When you trim old rose bushes way back to the ground, the plant has little chance to survive, because it has to use just too much energy to form healthy stems again. Oh sure, stems will grow, but they will be thin and not strong and healthy. Then when they have to endure another winter with severe frost after temps too high, most of them won't have any energy left to survive.

You only can tell when spring comes, what's left of the plant. It's a sad sight when all you see are black stems with a spare green one among them. The climate is definitely changing. This will be the third winter in a row when temps are staying too high for too long. It confuses nature. This winter some of the leftover roses formed new branches with new buds as late as December, when they should have been in their winter sleep already and they bloomed too.

Some of my roses might forget to go in winter sleep and might lay off their autumn outfit and change into their spring outfit while skipping their winter sleep. Not a good thing. I can tell them a 100 times, but they won't listen to me. They only listen to what nature tells them to do and nature is confused pretty badly.

I'll just have to wait and see what spring will bring me.

Not much Roses left in my Garden

Abraham Darby Rose
Abraham Darby Rose | Source

My Fear Became Truth, I Lost a Lot of Roses

In Spring 2011, my fear became truth. A lot of frozen rose bushes had not survived that severe drop in temperature in January. Some made an effort to produce new stems, but they were thin and weak stems which didn't survive the next winter. Only about a third came through rather unharmed and the interesting thing was that mainly the 'old' roses appeared to be the strongest.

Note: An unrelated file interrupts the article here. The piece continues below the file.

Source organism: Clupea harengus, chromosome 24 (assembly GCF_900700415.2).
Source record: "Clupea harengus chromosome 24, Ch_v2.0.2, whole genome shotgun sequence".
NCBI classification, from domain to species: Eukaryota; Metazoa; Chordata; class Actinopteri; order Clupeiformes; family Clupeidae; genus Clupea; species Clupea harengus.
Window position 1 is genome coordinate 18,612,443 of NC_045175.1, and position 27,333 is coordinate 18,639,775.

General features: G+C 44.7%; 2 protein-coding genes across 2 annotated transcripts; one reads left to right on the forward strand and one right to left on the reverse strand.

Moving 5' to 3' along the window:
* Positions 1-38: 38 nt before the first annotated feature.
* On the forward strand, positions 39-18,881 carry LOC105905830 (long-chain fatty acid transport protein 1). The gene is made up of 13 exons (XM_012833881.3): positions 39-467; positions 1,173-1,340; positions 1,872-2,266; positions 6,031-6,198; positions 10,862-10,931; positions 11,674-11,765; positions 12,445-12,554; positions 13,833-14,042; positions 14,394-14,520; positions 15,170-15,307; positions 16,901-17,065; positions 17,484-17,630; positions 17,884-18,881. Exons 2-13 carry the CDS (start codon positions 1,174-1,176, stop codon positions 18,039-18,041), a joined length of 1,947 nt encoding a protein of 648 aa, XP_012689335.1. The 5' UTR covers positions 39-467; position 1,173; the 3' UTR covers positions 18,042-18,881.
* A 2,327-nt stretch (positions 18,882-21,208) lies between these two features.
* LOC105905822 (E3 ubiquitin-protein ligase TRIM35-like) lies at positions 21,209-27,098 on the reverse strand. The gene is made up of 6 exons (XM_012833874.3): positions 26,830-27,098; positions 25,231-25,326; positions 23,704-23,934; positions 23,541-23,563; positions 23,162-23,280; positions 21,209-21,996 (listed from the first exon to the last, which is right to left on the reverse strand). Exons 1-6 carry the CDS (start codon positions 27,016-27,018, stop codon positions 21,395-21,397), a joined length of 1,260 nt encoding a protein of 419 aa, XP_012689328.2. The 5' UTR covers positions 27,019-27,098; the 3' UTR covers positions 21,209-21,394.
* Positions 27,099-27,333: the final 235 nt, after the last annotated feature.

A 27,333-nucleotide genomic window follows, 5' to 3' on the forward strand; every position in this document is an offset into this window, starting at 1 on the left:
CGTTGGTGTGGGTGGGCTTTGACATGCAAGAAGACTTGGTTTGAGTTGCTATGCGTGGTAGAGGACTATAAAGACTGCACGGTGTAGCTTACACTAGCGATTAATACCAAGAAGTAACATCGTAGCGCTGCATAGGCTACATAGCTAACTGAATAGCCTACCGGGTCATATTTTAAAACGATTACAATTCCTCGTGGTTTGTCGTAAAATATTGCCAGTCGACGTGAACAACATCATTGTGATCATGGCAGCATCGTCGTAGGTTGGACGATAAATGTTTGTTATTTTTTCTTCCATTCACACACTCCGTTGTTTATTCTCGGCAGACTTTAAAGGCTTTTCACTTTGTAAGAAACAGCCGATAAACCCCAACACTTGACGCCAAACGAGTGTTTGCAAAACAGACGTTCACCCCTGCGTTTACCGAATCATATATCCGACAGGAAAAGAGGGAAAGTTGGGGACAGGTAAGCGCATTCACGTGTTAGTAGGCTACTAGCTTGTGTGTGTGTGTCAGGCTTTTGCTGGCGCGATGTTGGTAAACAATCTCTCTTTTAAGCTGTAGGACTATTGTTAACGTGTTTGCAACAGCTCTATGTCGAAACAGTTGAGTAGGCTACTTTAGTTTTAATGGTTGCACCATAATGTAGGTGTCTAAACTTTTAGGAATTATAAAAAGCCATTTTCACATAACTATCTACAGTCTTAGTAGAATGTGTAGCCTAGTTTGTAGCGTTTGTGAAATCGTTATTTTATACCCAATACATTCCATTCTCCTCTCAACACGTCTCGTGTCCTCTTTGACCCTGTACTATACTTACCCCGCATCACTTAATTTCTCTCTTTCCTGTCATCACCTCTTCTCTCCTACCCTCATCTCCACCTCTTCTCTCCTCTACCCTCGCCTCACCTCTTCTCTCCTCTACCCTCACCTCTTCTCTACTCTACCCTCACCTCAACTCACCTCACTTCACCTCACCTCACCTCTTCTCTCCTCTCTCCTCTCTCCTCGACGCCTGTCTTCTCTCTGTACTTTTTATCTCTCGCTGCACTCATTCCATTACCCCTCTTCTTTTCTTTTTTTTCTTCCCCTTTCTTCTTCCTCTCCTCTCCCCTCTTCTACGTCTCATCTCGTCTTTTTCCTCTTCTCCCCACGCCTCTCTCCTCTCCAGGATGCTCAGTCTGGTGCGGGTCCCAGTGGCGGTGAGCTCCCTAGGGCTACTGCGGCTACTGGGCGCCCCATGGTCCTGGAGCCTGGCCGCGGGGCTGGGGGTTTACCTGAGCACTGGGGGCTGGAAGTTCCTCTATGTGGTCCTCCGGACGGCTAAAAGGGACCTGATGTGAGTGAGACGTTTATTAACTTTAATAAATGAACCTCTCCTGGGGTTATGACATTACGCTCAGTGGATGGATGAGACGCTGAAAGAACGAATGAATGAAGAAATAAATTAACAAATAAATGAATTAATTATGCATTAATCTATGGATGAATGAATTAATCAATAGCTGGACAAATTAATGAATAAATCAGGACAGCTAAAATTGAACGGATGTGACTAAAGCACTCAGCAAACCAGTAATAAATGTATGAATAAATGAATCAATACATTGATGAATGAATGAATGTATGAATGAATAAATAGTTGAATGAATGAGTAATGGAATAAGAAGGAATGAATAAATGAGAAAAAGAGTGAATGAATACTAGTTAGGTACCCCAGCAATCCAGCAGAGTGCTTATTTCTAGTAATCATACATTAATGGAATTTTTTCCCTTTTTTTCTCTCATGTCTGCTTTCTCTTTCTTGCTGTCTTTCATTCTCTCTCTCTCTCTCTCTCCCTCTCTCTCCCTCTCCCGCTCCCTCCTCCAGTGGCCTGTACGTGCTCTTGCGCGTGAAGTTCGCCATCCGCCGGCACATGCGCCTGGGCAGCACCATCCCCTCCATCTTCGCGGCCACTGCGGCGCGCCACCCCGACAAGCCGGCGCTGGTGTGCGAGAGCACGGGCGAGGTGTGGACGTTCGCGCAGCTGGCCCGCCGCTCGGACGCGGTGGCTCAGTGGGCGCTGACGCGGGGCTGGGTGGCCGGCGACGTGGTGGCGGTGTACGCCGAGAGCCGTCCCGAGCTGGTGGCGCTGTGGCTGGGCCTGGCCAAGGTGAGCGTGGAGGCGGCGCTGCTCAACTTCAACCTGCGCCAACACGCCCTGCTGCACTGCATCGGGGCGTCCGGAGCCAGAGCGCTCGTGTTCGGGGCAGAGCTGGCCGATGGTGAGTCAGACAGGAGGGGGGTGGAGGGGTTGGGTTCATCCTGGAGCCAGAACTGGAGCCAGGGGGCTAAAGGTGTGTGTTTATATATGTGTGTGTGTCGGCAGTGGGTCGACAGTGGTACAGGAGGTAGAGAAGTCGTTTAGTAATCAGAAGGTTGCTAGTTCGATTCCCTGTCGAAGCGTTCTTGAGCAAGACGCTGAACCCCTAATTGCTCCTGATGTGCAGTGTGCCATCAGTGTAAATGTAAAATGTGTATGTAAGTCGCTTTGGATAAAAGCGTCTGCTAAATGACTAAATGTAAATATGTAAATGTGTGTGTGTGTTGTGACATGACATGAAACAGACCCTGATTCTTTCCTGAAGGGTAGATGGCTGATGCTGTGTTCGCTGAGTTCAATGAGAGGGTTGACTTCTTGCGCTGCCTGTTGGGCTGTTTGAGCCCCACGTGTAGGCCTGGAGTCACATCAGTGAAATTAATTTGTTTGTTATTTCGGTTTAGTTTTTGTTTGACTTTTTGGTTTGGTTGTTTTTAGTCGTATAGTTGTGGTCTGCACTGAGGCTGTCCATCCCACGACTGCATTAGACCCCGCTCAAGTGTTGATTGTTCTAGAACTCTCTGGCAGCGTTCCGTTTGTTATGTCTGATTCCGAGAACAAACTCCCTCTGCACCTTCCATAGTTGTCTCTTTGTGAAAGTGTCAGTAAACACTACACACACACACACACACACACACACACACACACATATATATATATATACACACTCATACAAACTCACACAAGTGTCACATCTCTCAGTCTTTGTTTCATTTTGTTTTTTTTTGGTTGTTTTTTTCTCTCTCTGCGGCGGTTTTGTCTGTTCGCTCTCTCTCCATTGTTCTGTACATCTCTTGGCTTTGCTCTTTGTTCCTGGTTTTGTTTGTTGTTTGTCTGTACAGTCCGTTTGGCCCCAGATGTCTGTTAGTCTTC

How to Choose the Best Rose Bush for Your Garden

soft pink rose
soft pink rose | Source

Take Your Time to Choose the Best Rose

Take your time to choose the best rose for the spot you have in mind. It is important to know how tall and wide a rose will grow and whether it should be a bush rose or a climbing rose.
There are lots of books about roses available.

Good and healthy rose bushes are not cheap, don't make the mistake to buy them at your local Walmart or stores like that.

Ordering them online is a bit hazardous too, because you'll never know what you'll get. It might just be a pathetic one with only one or two branches. But then....you could be lucky.

A healthy rose bush should have at least three, but preferable 5 branches in good standing positions, will it ever grow into a healthy and strong rose bush.

You can either choose one of the books below, or you can click through to Amazon.com to look for more books on Roses.

You just can't plant every rose where you would like them. It depends on the climate you're living in and the soil they have to grow in. Visit a local rose breeder, because they know best and they can advice you properly. I learned it the hard way and lost lots of roses in the process.

White Rose

white rose
white rose | Source

Frosted Rose

frosted rose
frosted rose | Source